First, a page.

Following the trade deadline on Monday, John Davidson and Jeff Gorton held a press conference to discuss the day’s deals. It was natural that a question about Henrik Lundqvist popped up, and JD brushed it aside by saying everything that has been done has been discussed with Hank and with his full knowledge. There was no undercutting and no pressuring to push him out. “Several discussions” were had, and Hank has been the “ultimate professional.”
Lundqvist was later interviewed, and stated that his focus is on the rest of the season and he will be sitting down with JD, Gorton, and David Quinn after the season to discuss options and next steps. This obviously sounds a little ominous, and if you’re reading the tea leaves then it sounds like there may be a mutual parting of ways this offseason. But the details of that are not overly pretty.
A Lundqvist buyout has been discussed, and quite honestly it doesn’t really make sense. There isn’t much of a cap crunch next season, even less now with Brady Skjei’s contract off the books. If the Rangers were to go down this route, his cap hit next season would be $5.5 million ($3 million savings) and $1.5 million the following season, which is an increase in cap hit for the 2021-2022 season.
This option gives both parties a mutual separation while allowing Lundqvist to pursue other opportunities without restriction. It does give the Rangers a little extra flexibility, but adding cap space to the 2021-2022 season is not ideal.
This is a last resort option for the Rangers. The good news is that they can punt this decision to August, as they will likely have at least one player file for arbitration, opening the second buyout window.
Lundqvist would need to waive his no-move clause, which if they are discussing a buyout then this is probably a moot point. If the Rangers were retain 50% of Hank’s salary in a trade, they’d retain $4.25 million for next season and not deal with a cap hit for the 2021-2022 season. That’s obviously the ideal situation for both player and team.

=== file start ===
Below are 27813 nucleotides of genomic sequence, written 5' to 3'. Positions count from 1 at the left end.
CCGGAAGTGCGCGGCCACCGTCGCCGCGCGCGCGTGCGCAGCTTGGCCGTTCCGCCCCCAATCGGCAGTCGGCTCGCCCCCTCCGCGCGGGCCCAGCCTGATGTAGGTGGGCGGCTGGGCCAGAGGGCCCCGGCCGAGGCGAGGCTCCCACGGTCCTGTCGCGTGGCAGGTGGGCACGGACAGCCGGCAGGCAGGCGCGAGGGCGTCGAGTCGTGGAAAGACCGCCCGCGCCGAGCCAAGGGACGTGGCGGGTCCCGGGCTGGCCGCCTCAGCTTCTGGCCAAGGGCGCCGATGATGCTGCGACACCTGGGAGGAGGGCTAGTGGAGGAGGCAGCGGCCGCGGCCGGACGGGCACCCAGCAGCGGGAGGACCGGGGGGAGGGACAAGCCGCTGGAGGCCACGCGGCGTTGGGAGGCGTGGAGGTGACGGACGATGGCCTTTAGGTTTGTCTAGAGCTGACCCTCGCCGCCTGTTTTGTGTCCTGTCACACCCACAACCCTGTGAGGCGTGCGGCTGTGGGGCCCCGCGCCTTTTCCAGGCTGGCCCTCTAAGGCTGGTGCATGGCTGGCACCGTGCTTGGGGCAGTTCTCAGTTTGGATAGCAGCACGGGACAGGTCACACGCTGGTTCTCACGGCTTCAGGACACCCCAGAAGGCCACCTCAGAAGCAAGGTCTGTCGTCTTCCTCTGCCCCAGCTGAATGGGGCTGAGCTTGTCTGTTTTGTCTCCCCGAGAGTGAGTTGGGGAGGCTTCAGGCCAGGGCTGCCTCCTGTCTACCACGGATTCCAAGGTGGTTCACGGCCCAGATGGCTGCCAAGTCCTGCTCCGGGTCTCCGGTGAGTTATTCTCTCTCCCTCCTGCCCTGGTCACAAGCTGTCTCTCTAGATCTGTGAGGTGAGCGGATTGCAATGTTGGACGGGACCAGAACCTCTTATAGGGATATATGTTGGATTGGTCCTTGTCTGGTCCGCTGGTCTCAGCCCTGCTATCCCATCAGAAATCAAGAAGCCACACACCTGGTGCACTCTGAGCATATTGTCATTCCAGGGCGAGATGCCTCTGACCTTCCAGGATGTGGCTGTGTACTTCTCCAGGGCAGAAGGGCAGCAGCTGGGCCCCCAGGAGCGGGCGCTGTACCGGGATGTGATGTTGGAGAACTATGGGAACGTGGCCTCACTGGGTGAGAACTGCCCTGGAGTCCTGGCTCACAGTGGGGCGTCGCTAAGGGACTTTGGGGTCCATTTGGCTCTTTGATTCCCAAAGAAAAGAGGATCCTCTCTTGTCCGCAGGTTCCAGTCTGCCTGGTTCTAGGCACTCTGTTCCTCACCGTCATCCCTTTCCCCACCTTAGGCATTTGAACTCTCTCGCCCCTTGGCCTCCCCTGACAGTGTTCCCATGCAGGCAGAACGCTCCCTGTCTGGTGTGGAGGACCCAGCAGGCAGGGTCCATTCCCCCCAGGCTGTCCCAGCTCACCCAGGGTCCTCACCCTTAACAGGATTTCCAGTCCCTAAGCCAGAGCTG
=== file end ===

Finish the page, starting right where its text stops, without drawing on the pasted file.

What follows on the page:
However, that assumes a team is willing to take on Hank’s $4.25 million cap hit. Not many contenders can do that. Carolina is an option here, assuming they send James Reimer’s $3.4 million or Petr Mrazek’s $3.125 million back in a trade. Both of those contracts expire at the end of next season.
This kind of moves assumes a lot, and while it can be workable on paper, there are far too many variables. The biggest variable is what Hank would get on the open market on a one-year deal as a UFA. If it’s under the net cap increase for a team, then a trade doesn’t make sense.
Keep in mind that trading Hank nets the Rangers, at best, a mid-round pick.
Hank isn’t retiring, so this isn’t really an option. But there are no cap penalties for the Rangers if he retires.
Keep him – Trade Alex Georgiev
This is the option I have been pushing because to me, it makes the most sense. Again if reading the tea leaves correctly, Igor Shesterkin is the goalie the Rangers want for the future. Georgiev is already a #1 starter on a team with three of them, and with Shesterkin the likely goalie of the future, the Rangers are going to look to trade Georgiev at some point.
Georgiev’s trade value is up in the air at the moment, and it’s probably a good thing that they didn’t trade him before the deadline. His best value is probably as a package deal with a forward who is getting squeezed out of the lineup (Ryan Strome?), much like Antti Raanta a few years ago. The difference is that Georigev is 24, not the 28 that Raanta was.
This is the concept that most are struggling with. Georgiev is the easy trade choice for me because no matter what, he’s on his way out. Be it this summer, next summer, or after his next bridge deal expires, he’s on his way out. But each season the Rangers keep him, he loses a year of cheap team control. Do not underestimate how valuable a cost controlled #1 goalie is.